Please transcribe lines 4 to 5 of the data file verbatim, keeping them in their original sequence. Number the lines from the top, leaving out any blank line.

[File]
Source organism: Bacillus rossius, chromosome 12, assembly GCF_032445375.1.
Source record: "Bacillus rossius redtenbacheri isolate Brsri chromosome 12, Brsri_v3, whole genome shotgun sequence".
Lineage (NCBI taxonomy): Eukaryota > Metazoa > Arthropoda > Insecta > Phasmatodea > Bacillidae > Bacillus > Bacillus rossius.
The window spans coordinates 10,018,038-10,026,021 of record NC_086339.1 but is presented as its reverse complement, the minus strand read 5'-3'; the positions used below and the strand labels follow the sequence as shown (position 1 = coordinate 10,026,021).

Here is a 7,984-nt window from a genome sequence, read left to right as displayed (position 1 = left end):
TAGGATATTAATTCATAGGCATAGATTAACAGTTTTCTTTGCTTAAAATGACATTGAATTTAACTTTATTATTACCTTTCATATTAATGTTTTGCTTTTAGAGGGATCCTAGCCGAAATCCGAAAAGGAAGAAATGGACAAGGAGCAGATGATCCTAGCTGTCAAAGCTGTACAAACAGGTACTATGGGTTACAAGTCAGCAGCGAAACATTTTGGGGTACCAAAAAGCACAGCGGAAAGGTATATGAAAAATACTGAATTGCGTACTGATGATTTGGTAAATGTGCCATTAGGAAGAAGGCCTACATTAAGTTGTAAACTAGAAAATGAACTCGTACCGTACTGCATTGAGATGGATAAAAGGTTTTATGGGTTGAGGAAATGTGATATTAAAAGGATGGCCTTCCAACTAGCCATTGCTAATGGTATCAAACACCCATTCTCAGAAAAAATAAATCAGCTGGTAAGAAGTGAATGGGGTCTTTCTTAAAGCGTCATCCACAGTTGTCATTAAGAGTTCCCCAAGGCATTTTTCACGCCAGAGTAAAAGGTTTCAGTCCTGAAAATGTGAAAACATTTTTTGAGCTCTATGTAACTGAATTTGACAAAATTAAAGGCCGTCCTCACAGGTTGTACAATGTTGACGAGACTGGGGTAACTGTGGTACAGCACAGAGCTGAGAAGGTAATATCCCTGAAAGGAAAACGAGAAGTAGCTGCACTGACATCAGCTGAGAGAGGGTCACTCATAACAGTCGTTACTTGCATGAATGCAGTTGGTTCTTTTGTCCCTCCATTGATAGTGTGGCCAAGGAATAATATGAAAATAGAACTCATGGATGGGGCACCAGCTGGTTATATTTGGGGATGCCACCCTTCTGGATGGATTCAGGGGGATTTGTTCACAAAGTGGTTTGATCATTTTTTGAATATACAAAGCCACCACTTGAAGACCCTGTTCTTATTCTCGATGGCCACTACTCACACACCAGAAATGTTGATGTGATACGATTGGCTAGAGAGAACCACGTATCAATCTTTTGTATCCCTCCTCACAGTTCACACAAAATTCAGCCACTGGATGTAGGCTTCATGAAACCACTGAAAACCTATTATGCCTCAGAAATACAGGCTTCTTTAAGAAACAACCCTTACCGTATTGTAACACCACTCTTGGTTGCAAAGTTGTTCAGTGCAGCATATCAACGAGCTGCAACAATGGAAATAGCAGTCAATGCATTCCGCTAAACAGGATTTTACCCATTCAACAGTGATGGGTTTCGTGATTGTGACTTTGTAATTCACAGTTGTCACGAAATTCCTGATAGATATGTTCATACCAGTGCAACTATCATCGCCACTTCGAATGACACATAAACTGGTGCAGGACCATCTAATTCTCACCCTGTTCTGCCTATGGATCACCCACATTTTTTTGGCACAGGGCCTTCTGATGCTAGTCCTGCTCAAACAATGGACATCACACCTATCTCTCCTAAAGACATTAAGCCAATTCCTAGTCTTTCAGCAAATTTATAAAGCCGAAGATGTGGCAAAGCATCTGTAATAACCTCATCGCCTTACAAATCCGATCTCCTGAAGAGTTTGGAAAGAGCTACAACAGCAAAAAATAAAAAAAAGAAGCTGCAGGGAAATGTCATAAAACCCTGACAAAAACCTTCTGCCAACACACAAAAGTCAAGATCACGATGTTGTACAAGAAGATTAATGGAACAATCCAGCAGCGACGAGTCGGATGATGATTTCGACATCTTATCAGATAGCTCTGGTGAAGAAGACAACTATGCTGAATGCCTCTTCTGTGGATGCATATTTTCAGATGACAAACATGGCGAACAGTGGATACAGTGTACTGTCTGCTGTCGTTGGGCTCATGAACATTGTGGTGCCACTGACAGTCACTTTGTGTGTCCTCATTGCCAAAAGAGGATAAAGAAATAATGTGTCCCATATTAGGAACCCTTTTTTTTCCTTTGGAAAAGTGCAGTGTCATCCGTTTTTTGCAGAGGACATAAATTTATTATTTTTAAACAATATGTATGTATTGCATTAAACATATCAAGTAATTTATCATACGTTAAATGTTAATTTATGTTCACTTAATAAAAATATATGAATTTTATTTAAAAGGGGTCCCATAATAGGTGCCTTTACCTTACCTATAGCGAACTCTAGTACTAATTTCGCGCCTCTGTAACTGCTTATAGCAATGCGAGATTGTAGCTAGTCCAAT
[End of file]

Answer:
The window spans coordinates 10,018,038-10,026,021 of record NC_086339.1 but is presented as its reverse complement, the minus strand read 5'-3'; the positions used below and the strand labels follow the sequence as shown (position 1 = coordinate 10,026,021).

Here is a 7,984-nt window from a genome sequence, read left to right as displayed (position 1 = left end):